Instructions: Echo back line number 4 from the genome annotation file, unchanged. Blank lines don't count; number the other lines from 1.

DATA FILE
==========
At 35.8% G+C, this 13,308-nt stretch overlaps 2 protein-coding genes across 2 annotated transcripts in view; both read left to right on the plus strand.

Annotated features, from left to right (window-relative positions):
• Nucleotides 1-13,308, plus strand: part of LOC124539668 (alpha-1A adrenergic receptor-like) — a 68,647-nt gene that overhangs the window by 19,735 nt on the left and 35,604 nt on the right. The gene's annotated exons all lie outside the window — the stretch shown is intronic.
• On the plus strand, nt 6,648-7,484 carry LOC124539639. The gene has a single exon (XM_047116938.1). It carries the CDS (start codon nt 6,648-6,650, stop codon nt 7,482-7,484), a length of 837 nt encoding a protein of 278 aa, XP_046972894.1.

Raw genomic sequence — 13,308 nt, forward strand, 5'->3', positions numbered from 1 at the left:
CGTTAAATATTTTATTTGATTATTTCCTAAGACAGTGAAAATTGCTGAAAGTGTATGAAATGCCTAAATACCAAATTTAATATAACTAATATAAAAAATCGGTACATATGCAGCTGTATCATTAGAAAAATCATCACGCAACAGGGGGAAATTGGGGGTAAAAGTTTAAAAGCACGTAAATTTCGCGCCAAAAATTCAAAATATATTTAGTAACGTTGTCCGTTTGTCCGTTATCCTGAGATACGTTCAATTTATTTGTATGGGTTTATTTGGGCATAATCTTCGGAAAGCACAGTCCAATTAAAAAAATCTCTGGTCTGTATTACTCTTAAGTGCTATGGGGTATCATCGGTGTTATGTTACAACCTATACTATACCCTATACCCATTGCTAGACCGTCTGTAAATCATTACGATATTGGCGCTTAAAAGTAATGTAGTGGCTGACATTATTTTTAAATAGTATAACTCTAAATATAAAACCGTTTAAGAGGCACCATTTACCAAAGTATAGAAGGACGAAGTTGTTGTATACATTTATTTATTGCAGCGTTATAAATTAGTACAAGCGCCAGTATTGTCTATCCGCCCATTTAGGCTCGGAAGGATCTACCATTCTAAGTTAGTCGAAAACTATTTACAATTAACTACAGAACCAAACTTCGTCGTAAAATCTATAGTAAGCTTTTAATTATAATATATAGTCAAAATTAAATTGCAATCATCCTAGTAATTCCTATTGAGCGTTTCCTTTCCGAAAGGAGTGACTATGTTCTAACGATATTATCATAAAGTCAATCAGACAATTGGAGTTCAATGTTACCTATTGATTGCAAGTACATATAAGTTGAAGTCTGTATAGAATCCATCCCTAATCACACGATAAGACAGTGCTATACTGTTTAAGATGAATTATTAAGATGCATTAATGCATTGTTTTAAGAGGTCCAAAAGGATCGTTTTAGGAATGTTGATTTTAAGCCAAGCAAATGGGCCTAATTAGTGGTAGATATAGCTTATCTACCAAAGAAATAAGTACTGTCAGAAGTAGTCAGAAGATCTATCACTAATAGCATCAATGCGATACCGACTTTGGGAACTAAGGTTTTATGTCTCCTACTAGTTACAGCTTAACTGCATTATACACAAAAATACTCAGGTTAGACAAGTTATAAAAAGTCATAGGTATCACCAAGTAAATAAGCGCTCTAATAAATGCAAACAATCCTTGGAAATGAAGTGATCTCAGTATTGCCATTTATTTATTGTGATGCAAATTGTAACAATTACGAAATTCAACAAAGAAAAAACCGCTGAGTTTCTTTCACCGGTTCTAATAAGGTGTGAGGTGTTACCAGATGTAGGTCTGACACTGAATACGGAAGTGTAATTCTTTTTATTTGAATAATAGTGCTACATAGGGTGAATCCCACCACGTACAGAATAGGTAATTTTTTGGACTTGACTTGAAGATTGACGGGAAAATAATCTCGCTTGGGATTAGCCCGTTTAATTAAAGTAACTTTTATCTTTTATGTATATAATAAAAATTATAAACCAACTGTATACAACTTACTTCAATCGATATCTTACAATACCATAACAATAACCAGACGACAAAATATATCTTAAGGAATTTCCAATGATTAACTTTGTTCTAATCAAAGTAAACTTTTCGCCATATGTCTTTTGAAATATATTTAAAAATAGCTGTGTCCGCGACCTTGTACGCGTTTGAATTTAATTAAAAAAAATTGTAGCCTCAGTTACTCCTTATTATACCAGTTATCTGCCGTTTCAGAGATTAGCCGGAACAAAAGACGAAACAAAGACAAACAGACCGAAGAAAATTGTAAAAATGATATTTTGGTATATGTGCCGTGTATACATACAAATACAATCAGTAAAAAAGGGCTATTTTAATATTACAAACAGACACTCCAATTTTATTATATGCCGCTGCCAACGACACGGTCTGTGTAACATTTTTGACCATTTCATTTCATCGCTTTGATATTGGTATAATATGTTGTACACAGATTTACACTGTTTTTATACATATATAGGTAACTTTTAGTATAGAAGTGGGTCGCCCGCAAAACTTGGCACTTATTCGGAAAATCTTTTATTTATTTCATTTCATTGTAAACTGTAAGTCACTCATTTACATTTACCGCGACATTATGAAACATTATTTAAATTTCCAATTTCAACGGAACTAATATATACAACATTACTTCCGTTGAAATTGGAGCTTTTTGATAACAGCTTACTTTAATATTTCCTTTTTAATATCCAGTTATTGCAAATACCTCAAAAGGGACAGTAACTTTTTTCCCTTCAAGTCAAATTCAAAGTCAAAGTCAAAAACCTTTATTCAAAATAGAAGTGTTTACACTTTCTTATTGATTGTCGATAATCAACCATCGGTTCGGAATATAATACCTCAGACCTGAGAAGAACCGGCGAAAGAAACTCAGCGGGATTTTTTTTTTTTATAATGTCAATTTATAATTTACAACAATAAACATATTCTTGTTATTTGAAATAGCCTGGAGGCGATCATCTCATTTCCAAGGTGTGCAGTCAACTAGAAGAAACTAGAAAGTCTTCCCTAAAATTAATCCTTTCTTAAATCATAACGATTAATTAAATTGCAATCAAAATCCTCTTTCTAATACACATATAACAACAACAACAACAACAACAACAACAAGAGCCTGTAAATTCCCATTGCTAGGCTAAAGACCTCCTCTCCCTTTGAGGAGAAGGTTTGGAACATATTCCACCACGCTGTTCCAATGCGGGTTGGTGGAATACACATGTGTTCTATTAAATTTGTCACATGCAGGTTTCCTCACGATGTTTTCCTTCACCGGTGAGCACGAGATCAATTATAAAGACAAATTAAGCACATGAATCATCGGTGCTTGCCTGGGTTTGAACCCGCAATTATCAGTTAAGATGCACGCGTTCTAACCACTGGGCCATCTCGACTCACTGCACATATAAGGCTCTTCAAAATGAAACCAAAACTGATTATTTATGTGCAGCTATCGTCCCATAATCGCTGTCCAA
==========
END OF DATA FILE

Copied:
• On the plus strand, nt 6,648-7,484 carry LOC124539639. The gene has a single exon (XM_047116938.1). It carries the CDS (start codon nt 6,648-6,650, stop codon nt 7,482-7,484), a length of 837 nt encoding a protein of 278 aa, XP_046972894.1.